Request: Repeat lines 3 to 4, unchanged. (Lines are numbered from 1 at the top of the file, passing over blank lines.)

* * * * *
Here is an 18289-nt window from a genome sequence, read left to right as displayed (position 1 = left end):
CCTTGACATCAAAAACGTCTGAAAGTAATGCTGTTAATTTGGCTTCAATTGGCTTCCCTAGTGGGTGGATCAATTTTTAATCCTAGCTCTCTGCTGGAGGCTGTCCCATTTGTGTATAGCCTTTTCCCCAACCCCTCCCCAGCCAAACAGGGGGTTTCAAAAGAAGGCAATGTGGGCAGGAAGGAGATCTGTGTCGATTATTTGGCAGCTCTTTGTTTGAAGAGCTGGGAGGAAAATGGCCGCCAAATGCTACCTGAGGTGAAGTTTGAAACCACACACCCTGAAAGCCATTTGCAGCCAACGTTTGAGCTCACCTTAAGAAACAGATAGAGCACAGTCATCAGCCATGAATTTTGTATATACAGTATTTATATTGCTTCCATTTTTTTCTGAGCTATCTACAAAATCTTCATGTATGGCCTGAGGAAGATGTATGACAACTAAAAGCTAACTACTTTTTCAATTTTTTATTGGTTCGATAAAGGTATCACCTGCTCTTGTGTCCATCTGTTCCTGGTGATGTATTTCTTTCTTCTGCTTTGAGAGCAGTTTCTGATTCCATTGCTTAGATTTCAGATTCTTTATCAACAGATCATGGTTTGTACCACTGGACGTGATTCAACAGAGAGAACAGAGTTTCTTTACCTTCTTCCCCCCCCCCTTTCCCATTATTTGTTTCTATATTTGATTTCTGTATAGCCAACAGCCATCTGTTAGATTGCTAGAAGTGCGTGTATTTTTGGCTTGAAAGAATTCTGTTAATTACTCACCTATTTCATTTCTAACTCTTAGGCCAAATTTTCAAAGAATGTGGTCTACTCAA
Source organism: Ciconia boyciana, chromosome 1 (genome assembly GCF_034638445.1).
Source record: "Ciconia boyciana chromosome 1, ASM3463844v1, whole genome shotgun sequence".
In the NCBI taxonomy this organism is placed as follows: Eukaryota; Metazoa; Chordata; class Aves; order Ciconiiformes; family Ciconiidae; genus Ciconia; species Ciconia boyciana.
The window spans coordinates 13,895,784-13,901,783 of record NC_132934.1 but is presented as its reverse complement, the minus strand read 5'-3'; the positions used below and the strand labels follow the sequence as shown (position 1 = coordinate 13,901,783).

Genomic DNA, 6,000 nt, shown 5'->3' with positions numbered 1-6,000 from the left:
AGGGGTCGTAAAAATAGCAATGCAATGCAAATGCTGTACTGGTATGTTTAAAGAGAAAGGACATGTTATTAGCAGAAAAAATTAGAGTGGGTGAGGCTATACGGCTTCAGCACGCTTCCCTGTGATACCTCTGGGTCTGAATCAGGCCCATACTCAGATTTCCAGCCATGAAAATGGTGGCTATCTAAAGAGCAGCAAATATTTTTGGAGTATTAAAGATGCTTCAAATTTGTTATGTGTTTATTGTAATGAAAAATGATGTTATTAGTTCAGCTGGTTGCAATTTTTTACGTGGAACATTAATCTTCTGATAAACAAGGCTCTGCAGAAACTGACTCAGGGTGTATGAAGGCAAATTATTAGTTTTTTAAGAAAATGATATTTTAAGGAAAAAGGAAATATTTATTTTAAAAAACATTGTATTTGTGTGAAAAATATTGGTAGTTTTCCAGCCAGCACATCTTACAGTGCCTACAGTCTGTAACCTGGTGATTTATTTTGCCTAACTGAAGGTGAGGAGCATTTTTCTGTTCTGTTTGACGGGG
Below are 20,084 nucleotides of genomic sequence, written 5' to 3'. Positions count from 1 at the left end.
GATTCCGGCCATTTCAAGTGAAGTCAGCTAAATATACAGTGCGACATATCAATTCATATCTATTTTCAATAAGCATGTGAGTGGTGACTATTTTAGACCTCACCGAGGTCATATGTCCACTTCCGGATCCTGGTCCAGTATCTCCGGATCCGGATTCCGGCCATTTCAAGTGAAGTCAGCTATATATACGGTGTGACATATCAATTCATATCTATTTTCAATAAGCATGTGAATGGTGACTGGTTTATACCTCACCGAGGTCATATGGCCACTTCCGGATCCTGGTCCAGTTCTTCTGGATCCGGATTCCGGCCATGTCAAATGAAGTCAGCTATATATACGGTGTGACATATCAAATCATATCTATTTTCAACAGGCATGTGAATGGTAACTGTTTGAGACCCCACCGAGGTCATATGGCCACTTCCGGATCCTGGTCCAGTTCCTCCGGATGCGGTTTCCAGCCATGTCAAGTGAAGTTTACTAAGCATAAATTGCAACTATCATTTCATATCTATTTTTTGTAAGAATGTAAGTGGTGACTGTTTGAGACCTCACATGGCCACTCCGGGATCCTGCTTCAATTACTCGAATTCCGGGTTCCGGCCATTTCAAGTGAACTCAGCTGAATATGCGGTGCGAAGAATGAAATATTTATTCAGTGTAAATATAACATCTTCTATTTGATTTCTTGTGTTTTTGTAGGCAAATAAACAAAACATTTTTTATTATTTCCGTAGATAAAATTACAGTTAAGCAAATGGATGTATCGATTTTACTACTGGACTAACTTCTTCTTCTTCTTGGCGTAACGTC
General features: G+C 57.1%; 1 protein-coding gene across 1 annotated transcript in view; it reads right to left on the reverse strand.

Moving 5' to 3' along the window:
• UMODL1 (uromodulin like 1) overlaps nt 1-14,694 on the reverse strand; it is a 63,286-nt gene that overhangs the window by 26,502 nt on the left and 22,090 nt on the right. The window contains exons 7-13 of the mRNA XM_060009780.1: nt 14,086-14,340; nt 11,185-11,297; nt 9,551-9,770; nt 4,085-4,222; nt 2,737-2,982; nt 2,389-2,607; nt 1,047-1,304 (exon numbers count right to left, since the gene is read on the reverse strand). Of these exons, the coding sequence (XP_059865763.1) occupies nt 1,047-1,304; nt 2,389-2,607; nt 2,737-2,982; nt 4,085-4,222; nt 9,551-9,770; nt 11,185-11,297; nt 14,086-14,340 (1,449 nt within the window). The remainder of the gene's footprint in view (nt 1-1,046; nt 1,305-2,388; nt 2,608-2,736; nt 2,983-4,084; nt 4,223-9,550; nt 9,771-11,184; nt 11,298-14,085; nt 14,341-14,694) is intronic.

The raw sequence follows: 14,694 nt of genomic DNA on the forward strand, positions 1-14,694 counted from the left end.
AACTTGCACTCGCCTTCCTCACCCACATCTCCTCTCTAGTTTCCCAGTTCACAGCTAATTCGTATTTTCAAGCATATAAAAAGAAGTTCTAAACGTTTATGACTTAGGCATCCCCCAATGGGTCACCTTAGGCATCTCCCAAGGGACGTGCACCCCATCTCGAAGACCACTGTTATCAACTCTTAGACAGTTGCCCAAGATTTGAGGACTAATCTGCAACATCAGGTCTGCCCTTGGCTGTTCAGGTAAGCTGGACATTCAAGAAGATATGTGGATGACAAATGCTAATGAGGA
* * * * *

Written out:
Source organism: Ciconia boyciana, chromosome 1 (genome assembly GCF_034638445.1).
Source record: "Ciconia boyciana chromosome 1, ASM3463844v1, whole genome shotgun sequence".